The Sterling Heights Assembly Plant’s Autoworker Safety Committee will have a meeting: “For a four-week emergency shutdown of SHAP and other auto plants!” On Sunday, April 25th at 1:00 pm Eastern Time. Sign up here.
On Wednesday, crane operator Terry Garr died in an industrial accident at the Stellantis Sterling Stamping Plant north of Detroit. The death was confirmed in brief statements by Stellantis and the United Auto Workers on Thursday.
Sources inside the plant told the World Socialist Web Site’s Autoworker Newsletter that Garr was knocked down by a heavy die towards the end of his shift. This was confirmed later that evening by a police report from the Detroit Free Press.
Sterling Stamping Plant staff remove a minivan’s roof after it has been stamped in a 180-inch transfer press (Stellantis Media).
It is unclear how Garr could have been crushed by a cube lifted by a crane he operated. However, according to a worker who wished to remain anonymous, management rushed to rush the dice setters in Garr’s area to finish their work before the end of their shift.
Garr is at least the second worker to be killed in an accident at work at a Detroit auto company punching line this year. In January, Mark McKnight was crushed to death by a 7,000-pound steel wall that had fallen from a forklift.
In November 2020, David Spano was killed in a similar accident at parts supplier Romeo RIM in Romeo, Michigan. Spano died when a 12-ton mold fell from a wall.
While the specific circumstances of Garr’s death are not yet known, the chaotic and inherently dangerous situation at auto plants made such fatalities more likely as automakers scramble to keep production going despite widespread microchip shortages and the spread of COVID to hold -19.
This has been particularly serious at Stellantis plants since the company was founded in January from a merger between Fiat Chrysler and French automaker PSA. “It’s horrible that a man has died in the factory, but not surprising,” a senior worker at the nearby Stellantis Warren Truck Assembly Plant told the WSWS. “They are sending workers to all areas of the plant because of labor shortages, and many workers are unaware of the safety or COVID protocols in those areas.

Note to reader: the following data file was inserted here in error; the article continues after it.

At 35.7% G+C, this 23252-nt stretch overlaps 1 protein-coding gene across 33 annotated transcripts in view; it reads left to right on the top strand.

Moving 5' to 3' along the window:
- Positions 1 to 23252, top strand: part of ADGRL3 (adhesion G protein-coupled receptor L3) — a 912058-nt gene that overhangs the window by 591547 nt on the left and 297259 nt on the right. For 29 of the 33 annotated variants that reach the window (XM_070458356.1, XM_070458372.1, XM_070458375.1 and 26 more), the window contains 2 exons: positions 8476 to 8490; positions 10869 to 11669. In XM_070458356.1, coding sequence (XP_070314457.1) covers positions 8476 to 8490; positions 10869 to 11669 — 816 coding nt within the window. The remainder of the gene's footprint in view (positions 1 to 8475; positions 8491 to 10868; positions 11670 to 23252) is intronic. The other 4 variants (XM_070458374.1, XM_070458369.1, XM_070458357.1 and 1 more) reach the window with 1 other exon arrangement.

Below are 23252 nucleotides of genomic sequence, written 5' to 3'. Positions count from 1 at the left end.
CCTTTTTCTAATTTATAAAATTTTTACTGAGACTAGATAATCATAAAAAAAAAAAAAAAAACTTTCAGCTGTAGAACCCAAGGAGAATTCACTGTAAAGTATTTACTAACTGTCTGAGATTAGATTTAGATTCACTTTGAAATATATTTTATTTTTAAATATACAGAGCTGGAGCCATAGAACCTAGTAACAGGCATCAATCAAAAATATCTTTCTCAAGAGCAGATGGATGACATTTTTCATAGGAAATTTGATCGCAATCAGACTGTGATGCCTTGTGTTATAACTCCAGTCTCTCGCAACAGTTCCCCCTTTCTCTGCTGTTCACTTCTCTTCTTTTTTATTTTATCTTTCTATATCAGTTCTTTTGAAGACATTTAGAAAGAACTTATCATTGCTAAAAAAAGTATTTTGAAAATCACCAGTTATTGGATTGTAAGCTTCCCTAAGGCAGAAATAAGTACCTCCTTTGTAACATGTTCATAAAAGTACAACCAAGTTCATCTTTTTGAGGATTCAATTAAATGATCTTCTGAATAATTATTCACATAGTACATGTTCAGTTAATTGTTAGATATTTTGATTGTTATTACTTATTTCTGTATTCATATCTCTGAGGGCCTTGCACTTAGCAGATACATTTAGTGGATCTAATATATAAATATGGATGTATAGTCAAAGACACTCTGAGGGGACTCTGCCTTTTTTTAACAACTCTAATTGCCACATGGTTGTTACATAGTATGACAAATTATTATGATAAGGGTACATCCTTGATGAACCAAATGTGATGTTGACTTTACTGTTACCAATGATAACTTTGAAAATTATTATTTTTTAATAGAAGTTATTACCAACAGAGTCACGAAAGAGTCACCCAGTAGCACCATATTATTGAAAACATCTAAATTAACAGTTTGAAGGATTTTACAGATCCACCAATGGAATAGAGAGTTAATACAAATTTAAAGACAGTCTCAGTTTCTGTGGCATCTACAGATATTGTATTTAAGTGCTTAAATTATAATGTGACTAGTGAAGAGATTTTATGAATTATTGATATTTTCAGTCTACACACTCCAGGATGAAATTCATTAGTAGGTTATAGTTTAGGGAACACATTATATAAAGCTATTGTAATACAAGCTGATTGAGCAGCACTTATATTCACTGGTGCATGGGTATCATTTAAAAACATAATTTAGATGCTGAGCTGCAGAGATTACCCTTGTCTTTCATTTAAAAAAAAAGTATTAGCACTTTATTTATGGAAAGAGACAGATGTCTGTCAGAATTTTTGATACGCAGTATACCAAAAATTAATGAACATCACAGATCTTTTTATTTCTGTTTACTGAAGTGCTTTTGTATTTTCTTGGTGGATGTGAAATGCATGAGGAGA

“They are little workers because so many are sick. Some people are even afraid to get the vaccine because if you get sick and need time off, the company will only keep it if you are sick. One worker got the shot and felt terrible, but they wouldn’t let her go home because she didn’t have free time.
“They’re also TPTs (part-time workers) everywhere, working in departments they … don’t know about. They don’t speak to the union because they don’t have rights. We work at a large facility and four or five workers have died of COVID since the pandemic started. Nobody should be there now because the Michigan pandemic is so bad. “
Across the street from Sterling Stamping at the Sterling Heights Assembly Plant (SHAP), production workers worked six days a week for most of the year keeping production of the company’s best-selling, highly profitable Dodge Ram 1500 pickups up and running.
Skilled craftsmen at SHAP have also switched to a new alternative work schedule, which consists of seven 12-hour days per week and seven days off. This creates the conditions under which fatigue and burnout can lead to dangerous situations.
Stellantis has been forced to shut down other facilities across the country to respond to the global semiconductor shortage that has decimated production in the auto industry. Warren Truck was idle earlier this month, and two out of three shifts at the Jefferson North assembly plant are due to be laid off in late April.
Sterling Stamping workers stack interior door panels as they roll off the line (Stellantis Media)